Although psychologists still do not fully understand what causes mental illness, research does suggest that mental illness can be passed down from your family members. Realizing that you may be at risk can be nerve-wracking. Below are some answers to some questions you may be asking yourself.
1. How do I know if I have the same mental health condition my parent has?
If your parent suffers from a mental health condition, it's natural to be worried that you may have the same one. While having a family member with a mental health condition could possibly increase your chances of developing that condition, it is does not mean it will definitely happen. Genetics are not the only factor that leads to mental illness. Environmental factors, like loneliness or a stressful life event, are just as likely to cause the development of a disorder. Being aware of what's going on inside of your own head is a helpful practice to gauge your own level of mental wellness. If you unbiasedly compare your own moods, emotions and behaviors to your parent, what are some of the major differences or similarities? Taking note of certain behaviors can help you to identify common patterns that may alert you of any red flags to be aware of in your own mental health.
2. Is there a way I can get tested just to be sure?
The best way to get tested for any mental health concern is by working with a clinically licensed talk therapist or psychologist. Sessions usually last 60 minutes, during which you will discuss with your therapist your family history, mental health concerns, and any past significant life events that could be impacting your psyche today.
3. What can I do to manage my mental health disorder or reduce my risk of developing one?
Many mental health disorders are treatable and preventable. Thankfully, there are things you can do to improve your mental health like:
Eating a healthy, balanced diet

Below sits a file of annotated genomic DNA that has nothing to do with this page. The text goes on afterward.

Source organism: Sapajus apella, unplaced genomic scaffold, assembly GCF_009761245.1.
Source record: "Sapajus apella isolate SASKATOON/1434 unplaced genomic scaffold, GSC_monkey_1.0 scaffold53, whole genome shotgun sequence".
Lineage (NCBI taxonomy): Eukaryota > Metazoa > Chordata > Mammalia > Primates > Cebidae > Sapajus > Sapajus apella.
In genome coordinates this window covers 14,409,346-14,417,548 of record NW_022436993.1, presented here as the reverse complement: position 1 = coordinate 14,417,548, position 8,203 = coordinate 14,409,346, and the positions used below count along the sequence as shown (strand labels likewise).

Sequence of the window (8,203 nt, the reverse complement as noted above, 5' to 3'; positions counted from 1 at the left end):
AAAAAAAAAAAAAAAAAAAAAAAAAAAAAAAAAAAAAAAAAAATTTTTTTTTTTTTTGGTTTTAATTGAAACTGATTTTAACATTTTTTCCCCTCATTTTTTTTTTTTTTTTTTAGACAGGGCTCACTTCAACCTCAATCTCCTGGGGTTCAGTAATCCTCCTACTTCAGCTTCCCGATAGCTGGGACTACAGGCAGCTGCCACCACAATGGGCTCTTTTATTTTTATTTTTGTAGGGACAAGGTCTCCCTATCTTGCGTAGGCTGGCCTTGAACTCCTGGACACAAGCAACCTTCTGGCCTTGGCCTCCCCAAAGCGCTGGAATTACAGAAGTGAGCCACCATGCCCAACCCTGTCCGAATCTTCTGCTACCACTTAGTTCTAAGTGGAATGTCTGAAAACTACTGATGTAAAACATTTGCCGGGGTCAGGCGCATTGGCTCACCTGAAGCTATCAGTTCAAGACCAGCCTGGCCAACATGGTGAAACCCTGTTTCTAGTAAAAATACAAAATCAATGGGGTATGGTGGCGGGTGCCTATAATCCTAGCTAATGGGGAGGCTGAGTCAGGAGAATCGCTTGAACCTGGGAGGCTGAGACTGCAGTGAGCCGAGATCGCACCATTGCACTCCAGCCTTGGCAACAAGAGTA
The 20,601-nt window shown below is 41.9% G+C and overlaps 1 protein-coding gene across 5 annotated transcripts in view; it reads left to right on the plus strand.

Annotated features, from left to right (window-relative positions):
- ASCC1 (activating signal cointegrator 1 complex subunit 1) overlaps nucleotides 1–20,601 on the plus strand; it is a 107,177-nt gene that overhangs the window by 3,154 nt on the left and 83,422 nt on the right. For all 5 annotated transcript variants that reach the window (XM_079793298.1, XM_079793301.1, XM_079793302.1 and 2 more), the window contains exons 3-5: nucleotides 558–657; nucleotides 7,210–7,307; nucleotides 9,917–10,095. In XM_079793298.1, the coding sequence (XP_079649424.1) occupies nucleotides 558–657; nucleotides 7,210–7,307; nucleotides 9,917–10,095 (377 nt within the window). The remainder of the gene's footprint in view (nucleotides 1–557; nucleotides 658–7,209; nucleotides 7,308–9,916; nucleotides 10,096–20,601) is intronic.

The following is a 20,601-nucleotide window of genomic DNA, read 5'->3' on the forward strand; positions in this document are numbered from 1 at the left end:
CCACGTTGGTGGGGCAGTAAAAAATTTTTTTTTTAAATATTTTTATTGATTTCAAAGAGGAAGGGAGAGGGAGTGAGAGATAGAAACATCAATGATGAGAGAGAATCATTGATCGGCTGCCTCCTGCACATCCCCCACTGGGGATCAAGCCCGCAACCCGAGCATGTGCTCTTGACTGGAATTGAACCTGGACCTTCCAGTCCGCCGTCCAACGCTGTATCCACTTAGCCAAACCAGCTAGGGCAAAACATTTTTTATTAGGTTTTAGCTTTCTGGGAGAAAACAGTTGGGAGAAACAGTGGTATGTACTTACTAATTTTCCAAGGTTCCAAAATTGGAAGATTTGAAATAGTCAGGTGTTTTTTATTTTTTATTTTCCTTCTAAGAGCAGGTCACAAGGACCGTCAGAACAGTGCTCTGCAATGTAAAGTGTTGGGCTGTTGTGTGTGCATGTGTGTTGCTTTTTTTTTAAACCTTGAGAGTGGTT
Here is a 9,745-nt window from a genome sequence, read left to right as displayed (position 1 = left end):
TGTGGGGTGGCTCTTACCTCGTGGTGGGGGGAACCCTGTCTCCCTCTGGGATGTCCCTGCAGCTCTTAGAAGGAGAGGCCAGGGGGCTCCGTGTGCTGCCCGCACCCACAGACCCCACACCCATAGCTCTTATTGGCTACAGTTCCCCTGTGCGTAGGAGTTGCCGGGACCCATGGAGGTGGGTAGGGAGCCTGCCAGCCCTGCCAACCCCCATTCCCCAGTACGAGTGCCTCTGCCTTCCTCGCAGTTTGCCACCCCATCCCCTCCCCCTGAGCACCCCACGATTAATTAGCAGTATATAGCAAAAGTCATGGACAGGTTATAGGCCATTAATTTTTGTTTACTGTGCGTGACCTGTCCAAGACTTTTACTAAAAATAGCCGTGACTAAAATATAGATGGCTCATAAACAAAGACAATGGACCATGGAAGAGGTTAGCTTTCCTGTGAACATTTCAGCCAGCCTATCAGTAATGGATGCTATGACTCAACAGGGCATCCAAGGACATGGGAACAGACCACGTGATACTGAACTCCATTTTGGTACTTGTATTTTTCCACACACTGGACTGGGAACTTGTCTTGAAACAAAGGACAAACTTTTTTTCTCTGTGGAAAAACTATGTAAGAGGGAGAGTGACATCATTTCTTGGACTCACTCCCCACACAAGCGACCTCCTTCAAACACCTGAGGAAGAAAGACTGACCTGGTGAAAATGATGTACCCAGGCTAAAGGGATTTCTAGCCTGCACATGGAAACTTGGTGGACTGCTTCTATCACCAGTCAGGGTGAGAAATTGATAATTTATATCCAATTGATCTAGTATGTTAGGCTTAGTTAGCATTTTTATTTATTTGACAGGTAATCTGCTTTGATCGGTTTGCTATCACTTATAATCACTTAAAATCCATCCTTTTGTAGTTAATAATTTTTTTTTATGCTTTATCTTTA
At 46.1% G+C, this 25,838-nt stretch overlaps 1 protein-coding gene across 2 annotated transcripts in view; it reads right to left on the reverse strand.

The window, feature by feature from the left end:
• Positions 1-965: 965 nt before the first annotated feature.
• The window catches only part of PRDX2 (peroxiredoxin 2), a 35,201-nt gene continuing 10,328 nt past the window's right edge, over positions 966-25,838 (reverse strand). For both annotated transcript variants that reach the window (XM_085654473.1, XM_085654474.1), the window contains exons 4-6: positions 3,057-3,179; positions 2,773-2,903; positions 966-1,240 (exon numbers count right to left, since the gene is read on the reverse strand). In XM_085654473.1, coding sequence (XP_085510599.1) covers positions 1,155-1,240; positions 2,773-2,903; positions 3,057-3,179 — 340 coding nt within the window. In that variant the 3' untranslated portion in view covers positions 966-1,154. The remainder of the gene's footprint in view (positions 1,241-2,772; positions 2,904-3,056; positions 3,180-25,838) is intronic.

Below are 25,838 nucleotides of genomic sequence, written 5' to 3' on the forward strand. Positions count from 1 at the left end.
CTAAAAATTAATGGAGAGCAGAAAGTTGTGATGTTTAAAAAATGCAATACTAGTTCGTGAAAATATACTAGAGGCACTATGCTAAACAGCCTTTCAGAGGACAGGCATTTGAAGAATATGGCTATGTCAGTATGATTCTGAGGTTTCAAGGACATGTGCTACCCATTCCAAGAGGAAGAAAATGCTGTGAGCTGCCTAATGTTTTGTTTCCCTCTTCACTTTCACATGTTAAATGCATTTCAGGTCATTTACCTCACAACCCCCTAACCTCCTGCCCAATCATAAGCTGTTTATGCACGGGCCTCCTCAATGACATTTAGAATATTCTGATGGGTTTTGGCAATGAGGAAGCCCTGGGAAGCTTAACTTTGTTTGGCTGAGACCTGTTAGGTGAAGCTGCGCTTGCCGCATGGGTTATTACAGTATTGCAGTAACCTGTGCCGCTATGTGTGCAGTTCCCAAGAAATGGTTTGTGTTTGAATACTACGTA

Eating healthy is good for your mental and physical health. If you have a limited diet, or eat a lot of unhealthy food, it can make your mental health worse. Eating healthily can make you less likely to become unwell, and it can help you stay at a healthy body weight. Some mental illnesses can get worse if you don’t have certain nutrients in your diet. For example, a low level of vitamin B is linked to depression.
Getting regular exercise
Moderate exercise can help to improve your mood. It can also help you to feel better about yourself.
Getting enough sleep
Problems with sleep can affect how you feel physically and mentally. In turn, how you feel physically and mentally can also affect how you sleep. If you regularly have problems sleeping, then you should talk to your GP.
Actively manage your stress levels
A lot of things in life can cause stress, which can impact your mental health. Sometimes stress cannot be avoided. But you may be able to use coping techniques to limit the effects of stress.
Avoiding drug and alcohol use
Using alcohol or drugs can cause mental illness in some people. Some people have told us it caused problems with getting the right treatment when they were unwell. If you find you use alcohol or drugs to deal with problems or stress, then you could try some of the options above instead.
Work with a talk therapist
Working with a professional can give you invaluable insight into your own emotional framework. It can also be a great preventative step to take if mental illness runs in your family. If this is something you think that you would benefit from, we'd be happy to introduce you to an exceptional clinician you can work with here.